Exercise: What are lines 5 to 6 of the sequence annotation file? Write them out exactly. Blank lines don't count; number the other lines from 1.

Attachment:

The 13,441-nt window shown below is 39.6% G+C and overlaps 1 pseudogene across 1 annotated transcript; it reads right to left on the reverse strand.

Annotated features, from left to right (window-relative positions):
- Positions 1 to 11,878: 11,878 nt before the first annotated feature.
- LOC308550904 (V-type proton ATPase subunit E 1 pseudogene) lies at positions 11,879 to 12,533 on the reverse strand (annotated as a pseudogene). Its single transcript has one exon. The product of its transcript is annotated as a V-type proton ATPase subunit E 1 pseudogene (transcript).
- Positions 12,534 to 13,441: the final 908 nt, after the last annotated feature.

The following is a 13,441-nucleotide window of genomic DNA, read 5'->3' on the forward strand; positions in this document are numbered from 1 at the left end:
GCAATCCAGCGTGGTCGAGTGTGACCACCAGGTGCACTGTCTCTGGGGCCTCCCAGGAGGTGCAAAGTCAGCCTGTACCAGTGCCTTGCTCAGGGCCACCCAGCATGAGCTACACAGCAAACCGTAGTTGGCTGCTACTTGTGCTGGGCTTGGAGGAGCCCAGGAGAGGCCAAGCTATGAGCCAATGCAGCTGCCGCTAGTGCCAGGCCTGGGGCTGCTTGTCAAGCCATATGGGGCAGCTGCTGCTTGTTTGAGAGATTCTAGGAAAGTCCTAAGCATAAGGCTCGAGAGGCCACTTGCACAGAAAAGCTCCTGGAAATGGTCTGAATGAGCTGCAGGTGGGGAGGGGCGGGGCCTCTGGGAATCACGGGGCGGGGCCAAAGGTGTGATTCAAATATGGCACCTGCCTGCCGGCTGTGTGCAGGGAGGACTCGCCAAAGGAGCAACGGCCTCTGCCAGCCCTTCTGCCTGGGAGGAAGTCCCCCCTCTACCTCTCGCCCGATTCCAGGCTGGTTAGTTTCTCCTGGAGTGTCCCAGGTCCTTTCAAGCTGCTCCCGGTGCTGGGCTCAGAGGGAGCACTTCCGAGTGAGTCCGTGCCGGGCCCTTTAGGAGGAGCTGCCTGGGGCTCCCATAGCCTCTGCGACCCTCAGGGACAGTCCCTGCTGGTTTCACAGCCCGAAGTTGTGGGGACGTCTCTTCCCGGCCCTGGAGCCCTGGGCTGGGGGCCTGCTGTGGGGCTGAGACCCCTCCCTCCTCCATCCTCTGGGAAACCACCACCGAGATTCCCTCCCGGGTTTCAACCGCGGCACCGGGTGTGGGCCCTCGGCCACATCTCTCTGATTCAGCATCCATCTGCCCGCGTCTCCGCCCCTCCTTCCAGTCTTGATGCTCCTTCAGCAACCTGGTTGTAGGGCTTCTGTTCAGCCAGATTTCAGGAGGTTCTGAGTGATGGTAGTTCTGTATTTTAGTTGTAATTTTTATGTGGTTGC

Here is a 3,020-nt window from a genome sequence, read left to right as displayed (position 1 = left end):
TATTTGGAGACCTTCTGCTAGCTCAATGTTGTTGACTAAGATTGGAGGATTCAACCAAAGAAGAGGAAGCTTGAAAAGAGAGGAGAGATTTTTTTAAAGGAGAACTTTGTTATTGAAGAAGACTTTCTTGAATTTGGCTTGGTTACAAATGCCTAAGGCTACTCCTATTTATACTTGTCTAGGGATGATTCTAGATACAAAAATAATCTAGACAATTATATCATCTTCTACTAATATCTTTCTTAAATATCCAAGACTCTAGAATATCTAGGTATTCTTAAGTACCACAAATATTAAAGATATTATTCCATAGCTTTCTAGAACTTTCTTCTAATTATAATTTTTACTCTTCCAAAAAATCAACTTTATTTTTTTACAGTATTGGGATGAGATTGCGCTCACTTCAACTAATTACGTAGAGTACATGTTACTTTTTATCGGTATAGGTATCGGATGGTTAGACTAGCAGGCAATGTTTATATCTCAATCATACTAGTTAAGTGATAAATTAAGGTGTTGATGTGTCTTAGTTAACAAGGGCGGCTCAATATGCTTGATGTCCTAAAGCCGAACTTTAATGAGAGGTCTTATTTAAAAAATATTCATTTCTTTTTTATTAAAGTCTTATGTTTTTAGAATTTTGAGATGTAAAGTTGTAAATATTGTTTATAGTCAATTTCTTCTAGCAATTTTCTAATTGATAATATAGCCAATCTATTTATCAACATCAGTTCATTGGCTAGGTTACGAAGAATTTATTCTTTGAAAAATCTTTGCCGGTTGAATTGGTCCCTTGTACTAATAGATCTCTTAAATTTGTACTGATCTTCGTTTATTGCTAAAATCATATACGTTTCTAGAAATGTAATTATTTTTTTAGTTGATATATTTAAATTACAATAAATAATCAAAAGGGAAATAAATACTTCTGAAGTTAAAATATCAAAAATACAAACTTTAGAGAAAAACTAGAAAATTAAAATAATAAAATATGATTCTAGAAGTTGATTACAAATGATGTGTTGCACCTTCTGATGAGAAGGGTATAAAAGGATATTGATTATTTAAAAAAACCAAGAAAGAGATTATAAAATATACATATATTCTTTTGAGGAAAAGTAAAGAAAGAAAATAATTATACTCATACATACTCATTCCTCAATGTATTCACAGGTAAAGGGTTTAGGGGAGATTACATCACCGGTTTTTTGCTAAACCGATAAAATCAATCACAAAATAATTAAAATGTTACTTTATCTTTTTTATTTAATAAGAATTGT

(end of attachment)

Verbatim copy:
- Positions 12,534 to 13,441: the final 908 nt, after the last annotated feature.

The following is a 13,441-nucleotide window of genomic DNA, read 5'->3' on the forward strand; positions in this document are numbered from 1 at the left end: